USD Plans Coming Out Party Against SDSU


Seamus McFadden knows all too well what his friend and former teammate Chuck Clegg has gone through this week.

As the first and only men's soccer coach at the University of San Diego, McFadden has played the role of underdog each of the 10 times he has faced San Diego State. His record: 0-8-2.

This week, however, as the two schools prepared for tonight's match at 7:30 in Torero Stadium, the roles had been reversed.

"Seamus (pronounced SHAME-us) has done a really good job with USD, and they have a great team now," said Clegg, the Aztecs' coach since 1982, who is 7-0-2 vs. USD. "I'd have to say they're heavy favorites this year."

Heavy favorites?

"Well, favorites," Clegg amended. "I should say favorites. But what's the difference?

"They're young, they score a lot of goals and they're a nationally ranked team. We're very, very young and we're rebuilding this year, as we were last year."

Said McFadden: "When we started out here, we were kind of the kicking rug for a number of years. But that's no longer the story. Our program has grown substantially in the past few years."

Indeed, USD does have the hot foot--so much so that it can no longer even be considered an upstart. Including a hard-fought 2-1 overtime loss to UCLA in the round of 16 at the 1990 NCAA Tournament, the Toreros have lost only three of their past 29 matches dating back to 1989.

This year, they are 2-0, ranked 15th nationally, have outscored their opponents, 9-0, and outshot them, 36-4.

However, the fact remains that USD has never beaten SDSU, a program that has never been through a losing season and lost to Clemson, 2-0, in the 1987 NCAA championship.

USD probably would have been considered a favorite over the Aztecs last year, but they didn't play because of a scheduling conflict. USD finished 16-3-5 in 1990 and made the playoffs for the first time, beating Portland, 4-2, in the first round before falling to eventual champion UCLA.

The Aztecs, 3-0 this season, were 11-6-3 in 1990 and barely missed making the playoffs. It would have been their fourth consecutive postseason appearance.

"They were considered to be better than us last year because of their record, but we never got to prove anything on the field," said Aztec forward Brian Craft-Negrete, adding, "This is a big game for us, a turning point in our season. We'll see what we're made of Saturday night.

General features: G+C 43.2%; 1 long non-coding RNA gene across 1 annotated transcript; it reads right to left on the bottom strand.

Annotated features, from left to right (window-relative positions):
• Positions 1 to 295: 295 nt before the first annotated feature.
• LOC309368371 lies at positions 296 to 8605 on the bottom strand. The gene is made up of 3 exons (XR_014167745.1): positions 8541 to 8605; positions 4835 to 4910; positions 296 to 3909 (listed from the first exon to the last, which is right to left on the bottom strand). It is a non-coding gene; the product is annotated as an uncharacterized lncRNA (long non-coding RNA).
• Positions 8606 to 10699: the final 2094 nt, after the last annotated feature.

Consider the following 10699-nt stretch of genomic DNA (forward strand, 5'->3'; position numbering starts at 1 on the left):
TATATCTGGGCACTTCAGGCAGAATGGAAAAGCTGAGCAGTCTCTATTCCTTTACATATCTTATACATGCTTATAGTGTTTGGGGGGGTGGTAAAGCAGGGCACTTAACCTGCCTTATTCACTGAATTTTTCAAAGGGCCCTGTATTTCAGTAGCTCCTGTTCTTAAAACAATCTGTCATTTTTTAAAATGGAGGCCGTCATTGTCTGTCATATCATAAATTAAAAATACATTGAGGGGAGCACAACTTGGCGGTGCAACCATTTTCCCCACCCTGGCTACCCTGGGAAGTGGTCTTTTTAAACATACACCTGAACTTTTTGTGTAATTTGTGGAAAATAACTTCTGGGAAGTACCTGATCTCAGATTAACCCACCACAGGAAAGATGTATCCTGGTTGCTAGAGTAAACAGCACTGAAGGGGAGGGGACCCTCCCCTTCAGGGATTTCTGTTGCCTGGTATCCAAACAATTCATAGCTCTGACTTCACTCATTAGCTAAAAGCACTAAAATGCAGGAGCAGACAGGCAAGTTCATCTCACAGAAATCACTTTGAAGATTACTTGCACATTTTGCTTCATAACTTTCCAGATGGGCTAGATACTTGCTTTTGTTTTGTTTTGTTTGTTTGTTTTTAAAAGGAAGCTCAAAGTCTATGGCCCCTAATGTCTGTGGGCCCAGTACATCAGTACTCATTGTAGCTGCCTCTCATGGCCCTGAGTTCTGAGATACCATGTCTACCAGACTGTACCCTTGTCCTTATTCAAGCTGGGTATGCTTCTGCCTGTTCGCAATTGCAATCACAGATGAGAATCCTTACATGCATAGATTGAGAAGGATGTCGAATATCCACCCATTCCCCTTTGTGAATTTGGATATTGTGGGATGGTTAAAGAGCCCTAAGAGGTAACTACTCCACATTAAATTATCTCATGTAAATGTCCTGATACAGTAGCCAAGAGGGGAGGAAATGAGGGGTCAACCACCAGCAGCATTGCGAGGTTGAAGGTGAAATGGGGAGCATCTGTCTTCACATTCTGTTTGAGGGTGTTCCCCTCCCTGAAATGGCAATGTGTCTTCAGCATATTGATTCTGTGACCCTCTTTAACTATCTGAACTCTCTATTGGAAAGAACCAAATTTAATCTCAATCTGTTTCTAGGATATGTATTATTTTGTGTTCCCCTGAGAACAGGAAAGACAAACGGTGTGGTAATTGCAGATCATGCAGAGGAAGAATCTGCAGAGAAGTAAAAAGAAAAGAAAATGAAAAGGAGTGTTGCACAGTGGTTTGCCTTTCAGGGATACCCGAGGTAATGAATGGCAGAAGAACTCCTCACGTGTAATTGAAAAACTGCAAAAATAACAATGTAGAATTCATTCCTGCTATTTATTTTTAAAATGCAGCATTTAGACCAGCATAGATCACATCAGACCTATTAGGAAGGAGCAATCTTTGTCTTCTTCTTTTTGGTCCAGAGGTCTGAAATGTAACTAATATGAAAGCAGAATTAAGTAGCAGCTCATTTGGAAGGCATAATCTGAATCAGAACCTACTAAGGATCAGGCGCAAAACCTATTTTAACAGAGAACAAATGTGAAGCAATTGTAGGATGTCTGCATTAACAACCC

"Everybody's ready. Everybody knows this is a big game. They've been ranked. We want to be ranked. And this is for bragging rights."

This is an intense rivalry, but not the kind that draws harsh or angry statements.

"This is a great rivalry," McFadden said, "but it's not the end of the world. You have to keep some perspective. I'm competitive as all hell, (but if we lose) I'm not going to go home and kick the dog. Though sometimes I have felt like it."

With both teams featuring a number of local players, many of the Aztecs and Toreros are friends and have played together on club teams. One, USD forward Chugger Adair, transferred from SDSU two years ago.

McFadden and Clegg are friends as well and have been since they were both defenders at SDSU under then Aztec coach George Logan in the early 1970s.

And while Clegg and McFadden like to kid one another whenever possible, they both have immense respect for each other and their programs. And rightfully so.

USD was one of the highest scoring teams in the nation last year and figures to be among the leaders again this season.

Paul Gelvezon, a senior from Mira Mesa High and Mesa College, led the Toreros with 31 points in 1990 and has a team-leading eight this year after scoring four goals against Point Loma Nazarene on Tuesday. Adair, a junior from Hilltop High, and Toby Taitano, a sophomore from Valhalla, were third and fifth in scoring last year.

The Toreros' defense isn't bad either, though it will miss sweeper Trong Nguyen, an All-American last year as a senior. Nguyen's presence helped sophomore Tom Tate (USDHS) emerge as one of the top goalies on the West Coast last year (0.92 goals-against average) despite being only 5-feet-9 and 165 pounds.

"He's short, but boy he's tough," said McFadden. "I'll never forget the time in the seventh grade, he took a dive on the concrete to make a save. I said to myself, 'I'm going to keep an eye on that crazy kid.' And here he is. He's got a real goalkeeper's mentality. He's quiet and deadly."

SDSU, on the other hand, is not quite as potent offensively, but the Aztecs do control the ball well at midfield and have enough veterans in the backfield adept at keeping the ball out of the net.

Goal scoring has been limited to only three players this year, but two of them were among the national leaders coming into the week. Craft-Negrete, a senior out of El Cajon Valley High, was tied for seventh in the NCAA with seven points (three goals and an assist), and Bill Demke, a sophomore, was tied for 14th with six points (three goals). Dan LaFond, a senior transfer from Cal Lutheran, has the Aztecs' other two goals, both coming in a 2-1 victory Tuesday over his former team.

Craft-Negrete, who once high-jumped seven feet for the Aztec track team, is particularly tough on corner kicks and lob passes in front of the goal.

Three other returning starters are midfielders Patrick Merrell and Andy Morrone and defenseman Dain DeForest, a senior transfer from UC San Diego.

"We have a style of play that we would like to play," Craft-Negrete said. "It's just that we're fairly young, and we haven't put it together for a full game yet.

"We're a little more defense-minded (than USD), and we try to mark a little more. They are a very skillful team, but if we play them tight, we'll definitely have our chances to put them away."

Copyright © 2019, Los Angeles Times
EDITION: California | U.S. & World